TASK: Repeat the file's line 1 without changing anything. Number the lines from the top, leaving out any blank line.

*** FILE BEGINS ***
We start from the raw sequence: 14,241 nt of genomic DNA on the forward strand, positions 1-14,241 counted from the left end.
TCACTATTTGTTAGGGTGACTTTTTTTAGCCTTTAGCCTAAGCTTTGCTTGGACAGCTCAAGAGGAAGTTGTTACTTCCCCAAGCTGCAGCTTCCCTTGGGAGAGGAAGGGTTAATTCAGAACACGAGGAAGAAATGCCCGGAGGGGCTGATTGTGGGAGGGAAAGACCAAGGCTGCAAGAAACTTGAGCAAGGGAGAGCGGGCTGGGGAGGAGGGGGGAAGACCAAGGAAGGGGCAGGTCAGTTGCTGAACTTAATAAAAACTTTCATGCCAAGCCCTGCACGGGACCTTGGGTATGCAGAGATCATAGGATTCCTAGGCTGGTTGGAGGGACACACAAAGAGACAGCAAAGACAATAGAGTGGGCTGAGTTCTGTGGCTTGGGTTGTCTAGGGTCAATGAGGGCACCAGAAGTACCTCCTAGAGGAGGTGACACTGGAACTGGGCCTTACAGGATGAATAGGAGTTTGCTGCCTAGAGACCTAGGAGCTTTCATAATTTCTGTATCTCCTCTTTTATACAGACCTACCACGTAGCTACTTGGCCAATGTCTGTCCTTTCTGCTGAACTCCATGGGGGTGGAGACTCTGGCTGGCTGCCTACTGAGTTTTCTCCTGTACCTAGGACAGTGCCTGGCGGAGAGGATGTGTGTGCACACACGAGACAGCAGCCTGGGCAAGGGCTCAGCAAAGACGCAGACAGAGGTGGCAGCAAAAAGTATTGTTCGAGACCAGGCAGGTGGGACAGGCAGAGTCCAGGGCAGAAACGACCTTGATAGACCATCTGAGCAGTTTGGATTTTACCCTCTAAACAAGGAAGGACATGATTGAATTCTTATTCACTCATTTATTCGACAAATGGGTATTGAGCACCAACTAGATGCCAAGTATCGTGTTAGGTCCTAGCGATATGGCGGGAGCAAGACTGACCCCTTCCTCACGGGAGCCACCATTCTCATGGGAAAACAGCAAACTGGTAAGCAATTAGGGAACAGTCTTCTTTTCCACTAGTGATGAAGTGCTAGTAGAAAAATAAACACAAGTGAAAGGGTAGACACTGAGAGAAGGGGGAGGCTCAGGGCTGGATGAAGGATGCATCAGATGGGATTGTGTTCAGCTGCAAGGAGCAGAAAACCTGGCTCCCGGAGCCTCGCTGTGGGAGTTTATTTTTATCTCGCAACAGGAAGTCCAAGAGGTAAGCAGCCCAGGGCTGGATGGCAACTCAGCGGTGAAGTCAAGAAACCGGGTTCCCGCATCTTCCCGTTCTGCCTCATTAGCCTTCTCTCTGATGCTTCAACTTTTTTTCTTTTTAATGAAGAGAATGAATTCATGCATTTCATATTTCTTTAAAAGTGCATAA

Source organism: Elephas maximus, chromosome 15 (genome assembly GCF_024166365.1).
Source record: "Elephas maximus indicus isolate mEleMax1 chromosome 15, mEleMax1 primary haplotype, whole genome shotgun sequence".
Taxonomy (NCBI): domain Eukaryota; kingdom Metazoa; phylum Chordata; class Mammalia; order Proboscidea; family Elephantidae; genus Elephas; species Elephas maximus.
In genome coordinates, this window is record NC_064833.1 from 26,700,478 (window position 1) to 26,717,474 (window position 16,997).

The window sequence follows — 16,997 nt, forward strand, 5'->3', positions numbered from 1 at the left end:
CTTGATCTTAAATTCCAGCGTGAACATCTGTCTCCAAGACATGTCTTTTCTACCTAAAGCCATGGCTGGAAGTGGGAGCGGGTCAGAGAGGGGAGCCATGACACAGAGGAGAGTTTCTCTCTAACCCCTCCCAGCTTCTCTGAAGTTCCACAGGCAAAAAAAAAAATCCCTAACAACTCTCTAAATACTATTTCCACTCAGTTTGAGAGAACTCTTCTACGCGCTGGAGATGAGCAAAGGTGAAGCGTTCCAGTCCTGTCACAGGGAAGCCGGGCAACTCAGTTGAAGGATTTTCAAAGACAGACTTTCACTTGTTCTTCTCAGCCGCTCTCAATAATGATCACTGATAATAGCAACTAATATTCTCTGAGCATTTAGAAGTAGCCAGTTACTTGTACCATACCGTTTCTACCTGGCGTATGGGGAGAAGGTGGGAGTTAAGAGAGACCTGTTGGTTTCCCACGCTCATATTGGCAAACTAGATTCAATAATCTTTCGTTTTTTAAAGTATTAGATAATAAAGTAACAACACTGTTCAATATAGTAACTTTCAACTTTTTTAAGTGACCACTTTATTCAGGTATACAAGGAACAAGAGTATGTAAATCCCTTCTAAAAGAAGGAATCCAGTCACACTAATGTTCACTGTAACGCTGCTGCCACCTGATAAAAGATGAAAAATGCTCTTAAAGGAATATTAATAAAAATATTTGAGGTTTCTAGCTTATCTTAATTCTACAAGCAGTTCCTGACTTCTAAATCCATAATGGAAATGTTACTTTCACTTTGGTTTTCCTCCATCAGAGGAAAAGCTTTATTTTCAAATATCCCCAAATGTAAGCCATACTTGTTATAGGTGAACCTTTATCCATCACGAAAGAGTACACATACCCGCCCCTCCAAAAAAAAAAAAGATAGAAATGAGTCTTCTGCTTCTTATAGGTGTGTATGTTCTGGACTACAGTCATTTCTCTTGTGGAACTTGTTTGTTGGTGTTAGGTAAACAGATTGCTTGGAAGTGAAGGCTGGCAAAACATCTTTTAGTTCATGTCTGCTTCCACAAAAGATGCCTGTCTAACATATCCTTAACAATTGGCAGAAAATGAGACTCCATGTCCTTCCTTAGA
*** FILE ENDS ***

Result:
We start from the raw sequence: 14,241 nt of genomic DNA on the forward strand, positions 1-14,241 counted from the left end.